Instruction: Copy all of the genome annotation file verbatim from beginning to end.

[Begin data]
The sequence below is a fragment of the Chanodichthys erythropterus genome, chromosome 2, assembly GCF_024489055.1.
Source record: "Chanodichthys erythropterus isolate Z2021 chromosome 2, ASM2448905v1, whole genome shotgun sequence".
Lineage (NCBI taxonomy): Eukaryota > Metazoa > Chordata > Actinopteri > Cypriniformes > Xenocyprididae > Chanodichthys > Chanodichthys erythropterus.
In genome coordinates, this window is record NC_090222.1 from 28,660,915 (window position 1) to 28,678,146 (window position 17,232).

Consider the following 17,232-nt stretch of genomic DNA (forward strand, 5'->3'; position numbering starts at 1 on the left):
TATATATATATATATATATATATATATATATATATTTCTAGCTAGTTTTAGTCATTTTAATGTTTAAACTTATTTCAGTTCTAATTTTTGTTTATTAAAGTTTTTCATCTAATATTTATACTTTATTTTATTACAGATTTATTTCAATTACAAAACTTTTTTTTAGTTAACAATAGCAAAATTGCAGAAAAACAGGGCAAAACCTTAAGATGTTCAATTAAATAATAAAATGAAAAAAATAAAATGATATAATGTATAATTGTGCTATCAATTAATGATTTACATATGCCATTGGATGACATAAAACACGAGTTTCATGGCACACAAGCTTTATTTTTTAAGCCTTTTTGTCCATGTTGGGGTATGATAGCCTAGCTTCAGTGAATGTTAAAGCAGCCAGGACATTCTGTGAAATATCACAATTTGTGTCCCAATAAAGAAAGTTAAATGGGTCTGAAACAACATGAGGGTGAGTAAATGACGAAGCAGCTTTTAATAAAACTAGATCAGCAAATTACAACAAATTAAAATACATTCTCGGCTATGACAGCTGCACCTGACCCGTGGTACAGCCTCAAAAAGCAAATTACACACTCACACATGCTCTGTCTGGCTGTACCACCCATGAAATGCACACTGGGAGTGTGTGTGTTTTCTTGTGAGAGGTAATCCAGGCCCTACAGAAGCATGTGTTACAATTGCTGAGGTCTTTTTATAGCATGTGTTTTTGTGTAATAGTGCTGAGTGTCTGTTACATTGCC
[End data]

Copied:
The sequence below is a fragment of the Chanodichthys erythropterus genome, chromosome 2, assembly GCF_024489055.1.
Source record: "Chanodichthys erythropterus isolate Z2021 chromosome 2, ASM2448905v1, whole genome shotgun sequence".
Lineage (NCBI taxonomy): Eukaryota > Metazoa > Chordata > Actinopteri > Cypriniformes > Xenocyprididae > Chanodichthys > Chanodichthys erythropterus.
In genome coordinates, this window is record NC_090222.1 from 28,660,915 (window position 1) to 28,678,146 (window position 17,232).

Consider the following 17,232-nt stretch of genomic DNA (forward strand, 5'->3'; position numbering starts at 1 on the left):
TATATATATATATATATATATATATATATATATATTTCTAGCTAGTTTTAGTCATTTTAATGTTTAAACTTATTTCAGTTCTAATTTTTGTTTATTAAAGTTTTTCATCTAATATTTATACTTTATTTTATTACAGATTTATTTCAATTACAAAACTTTTTTTTAGTTAACAATAGCAAAATTGCAGAAAAACAGGGCAAAACCTTAAGATGTTCAATTAAATAATAAAATGAAAAAAATAAAATGATATAATGTATAATTGTGCTATCAATTAATGATTTACATATGCCATTGGATGACATAAAACACGAGTTTCATGGCACACAAGCTTTATTTTTTAAGCCTTTTTGTCCATGTTGGGGTATGATAGCCTAGCTTCAGTGAATGTTAAAGCAGCCAGGACATTCTGTGAAATATCACAATTTGTGTCCCAATAAAGAAAGTTAAATGGGTCTGAAACAACATGAGGGTGAGTAAATGACGAAGCAGCTTTTAATAAAACTAGATCAGCAAATTACAACAAATTAAAATACATTCTCGGCTATGACAGCTGCACCTGACCCGTGGTACAGCCTCAAAAAGCAAATTACACACTCACACATGCTCTGTCTGGCTGTACCACCCATGAAATGCACACTGGGAGTGTGTGTGTTTTCTTGTGAGAGGTAATCCAGGCCCTACAGAAGCATGTGTTACAATTGCTGAGGTCTTTTTATAGCATGTGTTTTTGTGTAATAGTGCTGAGTGTCTGTTACATTGCC